IndiGolog: A Programming Language for Cognitive Agent
by Yves Lespérance and Hector J. Levesque
You have just arrived at the office. In a few minutes the office robot should bring you your morning coffee. It will have noticed your arrival from your logging in to the office's computer system. It will also bring you the airline tickets that have arrived in the mail. You got those with the help of your automated travel assistant agent.
In the not so distant future, we can imagine situations where people interact routinely with agents or robots that are fully automated and that make reasoned decisions for themselves about what to do. Likely this will first involve tasks that people find tedious such as filtering email, making travel arrangements on the web, or doing housework. To build an agent that can act intelligently and help a user carry out tasks like these, we need to provide the agent with reasoning capabilities that support building plans of action, explaining its observations and updating its knowledge, predicting the behavior of other agents, communicating and cooperating with them, etc.
For more than a decade, researchers from the Cognitive Robotics Group at the University of Toronto (under the leadership of the late Ray Reiter), together with collaborators at York University, and universities in Rome, Aachen, and elsewhere, have been developing a unified reasoning framework based on a simple logic of action, called the Situation Calculus, for specifying and implementing such intelligent agents. This approach involves first specifying in a declarative way the effects of the actions that can be performed in an application domain (eg, obtaining a coffee from a coffee machine) in this framework. Once this has been done, one can write complex high-level control programs for the agent in terms of these domain-dependent actions (eg, for delivering coffee to people around the office). For this, a programming language called Golog was developed. Golog (which stands for Algol in Logic) looks a lot like a standard procedural programming language. But, the interpreter for this language uses the declarative specification to reason about what the effects of various possible actions would be. The programmer writes a program that can be sketchy and nondeterministic, and the interpreter automatically figures out a way to execute it successfully. The program can be quite vague, specifying only the goals to be achieved, or more detailed, specifying some steps and search control information, or fully detailed, specifying the agent's behavior completely. Later, an extended language called ConGolog was developed to support concurrent high-level programming. This facilitates the design of agents that have both reactive and proactive behaviors.
More recently, we have focused on extending the framework to support the design of agents that operate with incomplete information and acquire new information through sensing actions. A new extended programming language called IndiGolog was developed which allows the programmer to specify what parts of the program should be deliberated over (to find a plan). The program can perform some planning, then execute the plan and acquire new information, then do more planning, etc. The execution of a plan generated by a search block is automatically monitored and replanning is done when failures or changing conditions require it. We are currently extending the interpreter to support the generation of plans which themselves contain sensing actions. IndiGolog also supports a simple form of contingent planning where the dynamic environment is modeled as a simple deterministic reactive program. This is also being extended to deal with more complex nondeterministic environments. In parallel with this, extensions to the framework to deal with stochastic actions, uncertain knowledge, noisy sensors, temporal constraints, continuous processes, etc. are under development. Tools have also been developed to verify programs written in the framework.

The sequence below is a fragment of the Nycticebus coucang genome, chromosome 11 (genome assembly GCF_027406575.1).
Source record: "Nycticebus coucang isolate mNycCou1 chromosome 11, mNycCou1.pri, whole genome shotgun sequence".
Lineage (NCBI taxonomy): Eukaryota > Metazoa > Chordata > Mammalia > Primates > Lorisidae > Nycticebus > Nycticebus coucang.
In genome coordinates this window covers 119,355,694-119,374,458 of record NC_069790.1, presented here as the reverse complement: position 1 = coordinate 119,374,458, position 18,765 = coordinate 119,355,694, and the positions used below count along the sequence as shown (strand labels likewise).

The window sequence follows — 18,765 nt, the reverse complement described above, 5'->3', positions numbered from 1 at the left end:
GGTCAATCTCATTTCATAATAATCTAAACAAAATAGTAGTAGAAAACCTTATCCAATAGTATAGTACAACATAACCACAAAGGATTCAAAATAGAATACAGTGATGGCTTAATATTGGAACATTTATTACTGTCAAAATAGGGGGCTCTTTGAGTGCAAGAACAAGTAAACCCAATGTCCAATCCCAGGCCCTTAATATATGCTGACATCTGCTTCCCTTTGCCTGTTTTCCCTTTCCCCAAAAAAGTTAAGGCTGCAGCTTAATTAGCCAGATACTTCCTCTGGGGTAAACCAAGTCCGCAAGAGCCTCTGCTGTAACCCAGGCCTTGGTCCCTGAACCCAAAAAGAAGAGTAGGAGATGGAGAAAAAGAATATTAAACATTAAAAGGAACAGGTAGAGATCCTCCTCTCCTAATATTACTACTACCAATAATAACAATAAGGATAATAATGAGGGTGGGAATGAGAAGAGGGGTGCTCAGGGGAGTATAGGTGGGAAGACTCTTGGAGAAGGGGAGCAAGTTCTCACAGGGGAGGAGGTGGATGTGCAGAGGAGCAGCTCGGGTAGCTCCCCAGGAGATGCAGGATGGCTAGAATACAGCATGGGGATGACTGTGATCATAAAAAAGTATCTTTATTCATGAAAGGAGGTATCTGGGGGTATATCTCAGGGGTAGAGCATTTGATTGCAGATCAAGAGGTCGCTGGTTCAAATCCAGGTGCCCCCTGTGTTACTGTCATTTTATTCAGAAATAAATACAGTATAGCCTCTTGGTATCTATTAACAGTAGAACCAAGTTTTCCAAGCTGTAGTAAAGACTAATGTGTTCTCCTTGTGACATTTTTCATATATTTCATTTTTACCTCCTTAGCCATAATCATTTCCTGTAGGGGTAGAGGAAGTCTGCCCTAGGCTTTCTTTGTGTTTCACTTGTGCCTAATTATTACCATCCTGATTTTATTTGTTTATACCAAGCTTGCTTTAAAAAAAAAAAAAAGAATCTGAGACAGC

Cognitive Robotics Group members.
Many robotics applications have been developed using our framework. At York University, a mail delivery robot application was implemented which optimized delivery routes and replanned routes when failures occurred or new orders arrived. At the University of Toronto a coffee delivery robot application that optimized temporal constraints was implemented. The framework was adapted for use in programming very inexpensive Lego Mindstorm® robots. Golog was also used as part of a very successful museum guide robot application developed at the University of Bonn in Germany, and later demonstrated at the Smithsonian in Washington. Our approach has influenced work at NASA on autonomous agents for spacecraft control. We have also been collaborating with MD Robotics (designers of the robot arms of the space shuttle and space station) on space vision applications.
Our framework has also been used to develop software agent applications, such as a banking assistant. An extension of Golog is currently being used at Stanford University for web service customization and composition.
Yves Lespérance, York University, Toronto, Canada
Hector J. Levesque, University of Toronto, Canada